Welcome Ferment on “Elite” Campuses
From programs and debate over the crimes of the Bush regime, to exposing attacks on evolution, to engaging around the actual experience of socialism and the nature of communism, fresh air is circulating in the ivory towers of “elite” U.S. universities. This is a heartening development.
Starting in late March, a national campus speaking tour inspired by the testimony and findings of the Bush Crimes Commission connected in important ways with students at universities such as Harvard, MIT, Berkeley and Stanford. The tour, “Speaking the Unspeakable: Is the Bush Administration Guilty of War Crimes and Other Crimes Against Humanity,” features panels of prominent whistle-blowers, eyewitnesses, victims and experts, most of whom testified and played a key role at the International Commission of Inquiry on Crimes Against Humanity Committed by the Bush Administration held October 2005 and January 2006 in New York.
On April 26 at Harvard University, 175 people—mostly Harvard law students—filled Langdell Hall at the Harvard Law School Library to hear panelists expose the truth about U.S.-inflicted and -sponsored torture at Abu Ghraib, Guantánamo Bay, and elsewhere. Endorsed by Harvard Law Students for Peace and the student chapter of the National Lawyers Guild, the program included C. Clark Kissinger, convener of the Bush Crimes Commission; Craig Murray, former British ambassador to Uzbekistan who powerfully exposes the vicious human rights abuses by the U.S.-funded regime in that nation; Janis Karpinski, the former head of the military police brigade in charge of 17 prison facilities in Iraq, including Abu Ghraib; and Harvard Law School student Stephan Sonnenberg, who focused his remarks on the infamous memorandum endorsed by Attorney General Gonzales and passed along to President Bush that justifies the use of torture. Following the panelists' presentations, there was a lively Q&A session, with law students and others asking about such issues as the role of private contractors in Iraq, including in regard to torture, and the stealth CIA installations in Europe and their ghost detainees who don't exist on record. The next day, Harvard students staged an action on campus to challenge students to take a stand against torture on the 2nd anniversary of the Abu Gharib torture scandal.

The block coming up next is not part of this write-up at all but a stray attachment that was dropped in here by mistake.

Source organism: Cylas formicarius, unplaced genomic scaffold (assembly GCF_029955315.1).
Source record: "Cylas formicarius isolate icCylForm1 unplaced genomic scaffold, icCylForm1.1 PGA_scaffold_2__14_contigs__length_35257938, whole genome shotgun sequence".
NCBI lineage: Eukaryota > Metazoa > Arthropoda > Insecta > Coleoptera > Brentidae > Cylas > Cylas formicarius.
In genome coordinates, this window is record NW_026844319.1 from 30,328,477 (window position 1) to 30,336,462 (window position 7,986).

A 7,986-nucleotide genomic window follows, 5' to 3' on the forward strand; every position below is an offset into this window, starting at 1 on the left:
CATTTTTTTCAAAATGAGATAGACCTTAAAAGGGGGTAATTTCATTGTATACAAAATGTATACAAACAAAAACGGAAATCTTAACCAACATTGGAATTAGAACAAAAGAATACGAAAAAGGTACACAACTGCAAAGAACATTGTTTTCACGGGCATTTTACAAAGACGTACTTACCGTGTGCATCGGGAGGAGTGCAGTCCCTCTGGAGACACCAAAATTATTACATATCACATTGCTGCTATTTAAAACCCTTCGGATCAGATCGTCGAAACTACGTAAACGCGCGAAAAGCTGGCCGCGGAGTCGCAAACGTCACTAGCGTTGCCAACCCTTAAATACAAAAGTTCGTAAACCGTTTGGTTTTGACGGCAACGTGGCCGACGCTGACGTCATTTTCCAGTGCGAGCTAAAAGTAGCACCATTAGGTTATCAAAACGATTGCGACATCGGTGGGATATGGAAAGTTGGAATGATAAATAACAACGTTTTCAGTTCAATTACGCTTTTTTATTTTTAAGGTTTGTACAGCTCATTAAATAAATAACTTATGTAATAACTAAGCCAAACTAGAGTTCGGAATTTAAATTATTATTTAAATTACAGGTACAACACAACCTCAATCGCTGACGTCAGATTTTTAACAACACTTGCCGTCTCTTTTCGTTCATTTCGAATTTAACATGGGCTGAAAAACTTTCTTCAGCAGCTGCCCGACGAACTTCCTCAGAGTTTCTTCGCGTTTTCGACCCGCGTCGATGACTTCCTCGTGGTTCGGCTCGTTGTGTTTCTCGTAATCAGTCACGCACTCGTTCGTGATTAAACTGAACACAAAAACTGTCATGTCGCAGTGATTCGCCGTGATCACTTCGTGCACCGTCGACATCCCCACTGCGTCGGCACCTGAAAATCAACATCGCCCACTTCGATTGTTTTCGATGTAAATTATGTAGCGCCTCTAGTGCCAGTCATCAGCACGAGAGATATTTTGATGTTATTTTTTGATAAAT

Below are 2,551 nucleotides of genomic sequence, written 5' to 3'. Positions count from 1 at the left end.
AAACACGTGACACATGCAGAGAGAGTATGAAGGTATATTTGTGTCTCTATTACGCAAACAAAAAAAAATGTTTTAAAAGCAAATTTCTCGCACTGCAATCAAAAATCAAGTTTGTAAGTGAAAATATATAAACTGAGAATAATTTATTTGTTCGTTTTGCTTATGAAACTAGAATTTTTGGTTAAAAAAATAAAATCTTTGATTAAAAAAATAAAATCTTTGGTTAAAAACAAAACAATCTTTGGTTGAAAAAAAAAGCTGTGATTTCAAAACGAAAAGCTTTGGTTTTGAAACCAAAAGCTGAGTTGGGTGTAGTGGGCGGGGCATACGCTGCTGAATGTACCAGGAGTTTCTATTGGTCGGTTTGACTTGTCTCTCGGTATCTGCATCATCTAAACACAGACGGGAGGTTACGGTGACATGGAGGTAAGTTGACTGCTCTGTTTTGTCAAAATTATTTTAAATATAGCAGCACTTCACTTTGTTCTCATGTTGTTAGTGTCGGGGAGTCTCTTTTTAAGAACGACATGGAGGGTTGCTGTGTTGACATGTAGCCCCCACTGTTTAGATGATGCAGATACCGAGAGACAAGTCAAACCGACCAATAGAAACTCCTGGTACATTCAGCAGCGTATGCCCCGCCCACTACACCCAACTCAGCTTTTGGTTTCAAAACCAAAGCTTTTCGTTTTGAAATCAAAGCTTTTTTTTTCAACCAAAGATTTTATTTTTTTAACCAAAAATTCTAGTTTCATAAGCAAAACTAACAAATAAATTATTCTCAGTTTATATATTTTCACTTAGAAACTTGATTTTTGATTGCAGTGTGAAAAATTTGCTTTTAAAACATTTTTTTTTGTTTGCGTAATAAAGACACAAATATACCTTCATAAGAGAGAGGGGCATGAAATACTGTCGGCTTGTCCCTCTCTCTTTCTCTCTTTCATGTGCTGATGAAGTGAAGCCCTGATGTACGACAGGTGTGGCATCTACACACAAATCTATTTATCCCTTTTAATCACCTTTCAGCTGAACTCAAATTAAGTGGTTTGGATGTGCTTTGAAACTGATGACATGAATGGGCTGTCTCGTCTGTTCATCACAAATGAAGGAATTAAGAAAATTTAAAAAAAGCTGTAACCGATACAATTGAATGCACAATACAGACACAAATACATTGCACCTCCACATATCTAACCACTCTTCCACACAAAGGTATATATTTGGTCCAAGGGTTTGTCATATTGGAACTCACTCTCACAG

On April 27, the Bush Crimes tour went to Massachusetts Institute of Technology (MIT), where Revolution newspaper correspondent and author Larry Everest joined Murray and Karpinski for a session attended by 225 people. The Bush Crimes Commission speaking tour also held events at the University of California at Berkeley on May 3 and Stanford University on May 4. Future stops include the University of Chicago and Northwestern University on May 9, UCLA on May 18, and the University of Washington on May 19.
On Friday, April 21, George Bush was scheduled to meet with fellows at the Hoover Institution—a high-powered, reactionary think tank at Stanford University. More than 1,000 protesters forced him to change his plans and move his meeting to the outskirts of campus. Outside the Hoover Institution, students chanted, “Hey-Hey-Ho-Ho-Bush is here, he’s got to go” and “1-2-3-4-We don’t want your fuckin’ war, 5-6-7-8-Stop the killing, Stop the hate.” The protest drew a wide range of students, support from parents and visiting prospective students, and even the participation of the Stanford marching band—“infamous” for its antics at football games.
On the front of the societal battle over suppression of science, The World Can’t Wait- Drive Out the Bush Regime! presented An Evening with Niles Eldredge, Curator of the Division of Paleontology and the Darwin exhibition at New York City's American Museum of Natural History on May 2, at Columbia University. Dr. Eldredge discussed the battle over evolution as a microcosm of the state of affairs in society.